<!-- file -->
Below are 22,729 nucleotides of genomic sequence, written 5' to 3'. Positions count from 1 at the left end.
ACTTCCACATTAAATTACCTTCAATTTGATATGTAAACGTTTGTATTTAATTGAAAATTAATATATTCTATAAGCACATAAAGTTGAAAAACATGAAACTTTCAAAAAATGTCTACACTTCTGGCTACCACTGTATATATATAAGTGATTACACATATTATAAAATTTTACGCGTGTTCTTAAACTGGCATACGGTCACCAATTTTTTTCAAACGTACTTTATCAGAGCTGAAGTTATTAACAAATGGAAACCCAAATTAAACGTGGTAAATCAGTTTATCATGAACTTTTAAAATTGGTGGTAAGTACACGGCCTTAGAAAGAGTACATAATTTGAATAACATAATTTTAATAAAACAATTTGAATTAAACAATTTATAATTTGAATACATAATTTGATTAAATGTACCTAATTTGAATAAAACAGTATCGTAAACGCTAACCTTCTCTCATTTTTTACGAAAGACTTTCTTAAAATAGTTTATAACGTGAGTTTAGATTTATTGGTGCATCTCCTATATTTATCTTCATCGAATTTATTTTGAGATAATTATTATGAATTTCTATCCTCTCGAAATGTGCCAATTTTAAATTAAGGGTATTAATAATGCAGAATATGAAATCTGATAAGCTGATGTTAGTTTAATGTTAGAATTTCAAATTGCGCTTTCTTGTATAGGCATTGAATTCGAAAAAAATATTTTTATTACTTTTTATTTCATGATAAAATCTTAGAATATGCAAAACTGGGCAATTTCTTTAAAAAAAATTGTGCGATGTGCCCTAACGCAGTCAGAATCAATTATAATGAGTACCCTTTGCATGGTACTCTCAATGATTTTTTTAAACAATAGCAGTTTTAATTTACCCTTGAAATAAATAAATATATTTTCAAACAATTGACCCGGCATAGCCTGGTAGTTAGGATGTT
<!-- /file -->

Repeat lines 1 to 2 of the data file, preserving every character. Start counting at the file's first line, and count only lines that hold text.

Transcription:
Below are 22,729 nucleotides of genomic sequence, written 5' to 3'. Positions count from 1 at the left end.
ACTTCCACATTAAATTACCTTCAATTTGATATGTAAACGTTTGTATTTAATTGAAAATTAATATATTCTATAAGCACATAAAGTTGAAAAACATGAAACTTTCAAAAAATGTCTACACTTCTGGCTACCACTGTATATATATAAGTGATTACACATATTATAAAATTTTACGCGTGTTCTTAAACTGGCATACGGTCACCAATTTTTTTCAAACGTACTTTATCAGAGCTGAAGTTATTAACAAATGGAAACCCAAATTAAACGTGGTAAATCAGTTTATCATGAACTTTTAAAATTGGTGGTAAGTACACGGCCTTAGAAAGAGTACATAATTTGAATAACATAATTTTAATAAAACAATTTGAATTAAACAATTTATAATTTGAATACATAATTTGATTAAATGTACCTAATTTGAATAAAACAGTATCGTAAACGCTAACCTTCTCTCATTTTTTACGAAAGACTTTCTTAAAATAGTTTATAACGTGAGTTTAGATTTATTGGTGCATCTCCTATATTTATCTTCATCGAATTTATTTTGAGATAATTATTATGAATTTCTATCCTCTCGAAATGTGCCAATTTTAAATTAAGGGTATTAATAATGCAGAATATGAAATCTGATAAGCTGATGTTAGTTTAATGTTAGAATTTCAAATTGCGCTTTCTTGTATAGGCATTGAATTCGAAAAAAATATTTTTATTACTTTTTATTTCATGATAAAATCTTAGAATATGCAAAACTGGGCAATTTCTTTAAAAAAAATTGTGCGATGTGCCCTAACGCAGTCAGAATCAATTATAATGAGTACCCTTTGCATGGTACTCTCAATGATTTTTTTAAACAATAGCAGTTTTAATTTACCCTTGAAATAAATAAATATATTTTCAAACAATTGACCCGGCATAGCCTGGTAGTTAGGATGTT